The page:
Don't be Afraid to Get Your Feet (and your camera) Wet!

I'd like to take a moment to compare photography to a long-term investment and draw a conclusion based on that comparison. If you've ever turned down a great picture opportunity, you may find today's blog post to be thought-provoking.

When starting out in photography, the initial investment capital is applied toward the purchase of equipment, and the ongoing investment is your time spent taking pictures. The more pictures you create, the more you are diversifying your portfolio and maximizing the return on your investment.

My point is that photographs have value. You can call it sentimental or historical value or whatever. Photographic technology allows us the opportunity to capture and share moments that would otherwise be lost in the passage of time. I think too many people are fixated on the value of their camera instead of the value of the photos that are created with that camera. As a result, many people pass up valuable opportunities to create photos because they're more concerned about the camera than the photo. Sunday was a good example. My wife and I drove 2 hours to Polo, IL to watch her son ride his dirtbike.

I videotaped Bobby four years ago when he was riding a bicycle with training wheels, so needless to say, I was very excited to see him ride a dirtbike for the first time. I brought my best camera equipment (of course). The problem is that there was mud flying around in all the best spots. I had a choice, do I play it safe and put away the camera, or do I make a deposit into my investment fund?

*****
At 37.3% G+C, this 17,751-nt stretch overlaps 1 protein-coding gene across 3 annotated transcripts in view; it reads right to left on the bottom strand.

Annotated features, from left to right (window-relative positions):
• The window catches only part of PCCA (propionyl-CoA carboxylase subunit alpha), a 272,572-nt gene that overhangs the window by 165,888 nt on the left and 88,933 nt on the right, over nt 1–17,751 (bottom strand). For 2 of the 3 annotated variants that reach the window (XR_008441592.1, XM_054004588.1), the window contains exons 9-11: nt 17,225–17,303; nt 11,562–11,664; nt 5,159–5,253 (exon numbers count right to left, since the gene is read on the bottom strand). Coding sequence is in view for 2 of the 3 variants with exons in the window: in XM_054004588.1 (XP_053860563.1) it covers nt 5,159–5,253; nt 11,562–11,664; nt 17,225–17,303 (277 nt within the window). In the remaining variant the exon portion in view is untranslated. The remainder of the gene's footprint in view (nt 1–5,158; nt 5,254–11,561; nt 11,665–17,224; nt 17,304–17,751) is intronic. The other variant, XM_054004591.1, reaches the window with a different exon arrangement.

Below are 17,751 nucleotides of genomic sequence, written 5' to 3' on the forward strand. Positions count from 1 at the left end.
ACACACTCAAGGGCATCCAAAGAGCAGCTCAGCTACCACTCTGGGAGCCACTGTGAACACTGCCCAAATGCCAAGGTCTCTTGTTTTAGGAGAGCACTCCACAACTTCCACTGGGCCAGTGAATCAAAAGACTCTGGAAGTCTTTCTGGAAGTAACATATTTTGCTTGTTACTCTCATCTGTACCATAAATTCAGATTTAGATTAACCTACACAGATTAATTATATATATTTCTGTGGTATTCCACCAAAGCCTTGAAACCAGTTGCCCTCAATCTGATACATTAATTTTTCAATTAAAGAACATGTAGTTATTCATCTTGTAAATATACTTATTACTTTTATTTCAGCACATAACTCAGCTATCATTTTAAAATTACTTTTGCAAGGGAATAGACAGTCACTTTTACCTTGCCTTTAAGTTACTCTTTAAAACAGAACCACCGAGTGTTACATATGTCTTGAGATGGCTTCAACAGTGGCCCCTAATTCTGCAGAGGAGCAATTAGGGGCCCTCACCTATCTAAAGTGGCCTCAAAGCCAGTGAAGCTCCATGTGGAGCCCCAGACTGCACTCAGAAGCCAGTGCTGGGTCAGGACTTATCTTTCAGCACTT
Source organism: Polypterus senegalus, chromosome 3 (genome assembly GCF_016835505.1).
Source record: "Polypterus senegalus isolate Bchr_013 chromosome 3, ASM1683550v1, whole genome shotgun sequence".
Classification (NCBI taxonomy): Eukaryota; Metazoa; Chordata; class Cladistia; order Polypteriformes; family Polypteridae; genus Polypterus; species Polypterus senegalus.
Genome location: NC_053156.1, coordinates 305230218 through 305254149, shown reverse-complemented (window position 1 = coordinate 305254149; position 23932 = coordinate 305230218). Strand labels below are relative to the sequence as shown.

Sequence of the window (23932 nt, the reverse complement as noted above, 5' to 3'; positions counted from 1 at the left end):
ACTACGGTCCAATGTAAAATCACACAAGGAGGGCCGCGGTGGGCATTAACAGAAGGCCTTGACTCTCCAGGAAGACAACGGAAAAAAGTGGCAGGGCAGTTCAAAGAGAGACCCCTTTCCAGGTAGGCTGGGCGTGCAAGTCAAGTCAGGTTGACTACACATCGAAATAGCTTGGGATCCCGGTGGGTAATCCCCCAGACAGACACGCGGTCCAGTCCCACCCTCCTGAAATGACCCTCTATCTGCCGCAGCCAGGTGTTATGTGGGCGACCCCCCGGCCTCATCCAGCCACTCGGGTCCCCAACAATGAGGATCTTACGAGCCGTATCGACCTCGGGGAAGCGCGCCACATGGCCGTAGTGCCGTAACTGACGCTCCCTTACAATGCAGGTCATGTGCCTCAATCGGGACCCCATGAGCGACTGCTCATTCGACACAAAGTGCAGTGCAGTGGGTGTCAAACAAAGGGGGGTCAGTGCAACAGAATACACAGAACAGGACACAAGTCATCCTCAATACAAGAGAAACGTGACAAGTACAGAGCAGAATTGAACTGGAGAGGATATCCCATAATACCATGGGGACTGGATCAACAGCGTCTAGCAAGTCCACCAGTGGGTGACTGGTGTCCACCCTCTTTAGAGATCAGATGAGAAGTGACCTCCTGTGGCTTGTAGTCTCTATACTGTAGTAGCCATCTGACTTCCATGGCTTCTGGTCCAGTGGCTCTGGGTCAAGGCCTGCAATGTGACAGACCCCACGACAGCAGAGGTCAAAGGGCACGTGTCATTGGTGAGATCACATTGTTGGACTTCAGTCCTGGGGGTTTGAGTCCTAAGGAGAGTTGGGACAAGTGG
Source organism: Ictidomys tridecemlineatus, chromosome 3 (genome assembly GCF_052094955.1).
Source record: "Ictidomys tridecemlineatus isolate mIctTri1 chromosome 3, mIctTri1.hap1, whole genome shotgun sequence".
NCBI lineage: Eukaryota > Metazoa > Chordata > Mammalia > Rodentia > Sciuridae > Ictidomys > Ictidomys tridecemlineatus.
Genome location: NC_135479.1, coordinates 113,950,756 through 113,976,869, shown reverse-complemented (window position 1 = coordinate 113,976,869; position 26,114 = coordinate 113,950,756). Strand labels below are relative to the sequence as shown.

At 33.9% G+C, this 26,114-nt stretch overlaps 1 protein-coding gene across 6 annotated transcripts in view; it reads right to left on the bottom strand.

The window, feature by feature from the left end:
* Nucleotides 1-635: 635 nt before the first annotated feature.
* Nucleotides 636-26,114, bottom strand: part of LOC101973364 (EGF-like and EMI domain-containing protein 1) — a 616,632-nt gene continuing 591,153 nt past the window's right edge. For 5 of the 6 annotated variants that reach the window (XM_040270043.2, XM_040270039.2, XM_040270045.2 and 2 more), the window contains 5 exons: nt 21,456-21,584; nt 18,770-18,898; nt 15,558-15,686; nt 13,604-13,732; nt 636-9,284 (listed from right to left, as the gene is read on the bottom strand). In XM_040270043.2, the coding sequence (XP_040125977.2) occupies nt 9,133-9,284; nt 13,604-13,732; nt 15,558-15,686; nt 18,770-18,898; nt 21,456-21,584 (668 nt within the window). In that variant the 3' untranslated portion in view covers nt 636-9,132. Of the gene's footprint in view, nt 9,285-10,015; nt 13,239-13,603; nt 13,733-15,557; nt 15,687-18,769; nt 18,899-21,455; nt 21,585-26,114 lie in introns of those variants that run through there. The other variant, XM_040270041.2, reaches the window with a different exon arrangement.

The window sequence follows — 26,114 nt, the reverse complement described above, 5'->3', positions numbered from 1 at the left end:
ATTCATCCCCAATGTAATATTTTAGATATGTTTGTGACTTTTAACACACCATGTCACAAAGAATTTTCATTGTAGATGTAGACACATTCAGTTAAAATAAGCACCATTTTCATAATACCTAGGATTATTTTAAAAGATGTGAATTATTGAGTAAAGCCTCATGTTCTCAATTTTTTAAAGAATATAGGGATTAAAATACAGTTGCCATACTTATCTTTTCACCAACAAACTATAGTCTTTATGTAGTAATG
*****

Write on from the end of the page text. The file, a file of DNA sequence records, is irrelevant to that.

This is the way I see it, if I only shot the "safe" pictures, most of my photos would be boring and I would have wasted my investment in equipment. But every time I get a shot I'm happy with, it's like receiving a big fat dividend check. After 17 years of shooting, my investment has paid off handsomely. It doesn't matter to me if I accidentally break my camera, because the better photos I've created have paid me far more than the cost of the camera. That may sound like a bunch of highfalutin rhetoric, but when all of my camera and video equipment was stolen a couple years ago, it was the home movies that I grieved for the most. It's not that I don't value my camera equipment. After all, I am a professional photographer and my equipment is what I use to earn a living. What I'm saying is that fear of damage to my equipment usually isn't a deterrent to me capturing a photo.

Another example is when I jumped into Lake Michigan with a camera to snap pictures of my cousin with his new boat.
Instead of going the easy route of having a blank blue sky behind him, I wanted the dramatic Chicago skyline in the background, so getting in the lake was the logical thing to do. (I'll have to ask my cousin for a copy of that photo so I can post it here.)

You can see the rest of the dirtbike photos by clicking here.

1 comment:

Anonymous said...

Wow. You really have some beautiful work on here.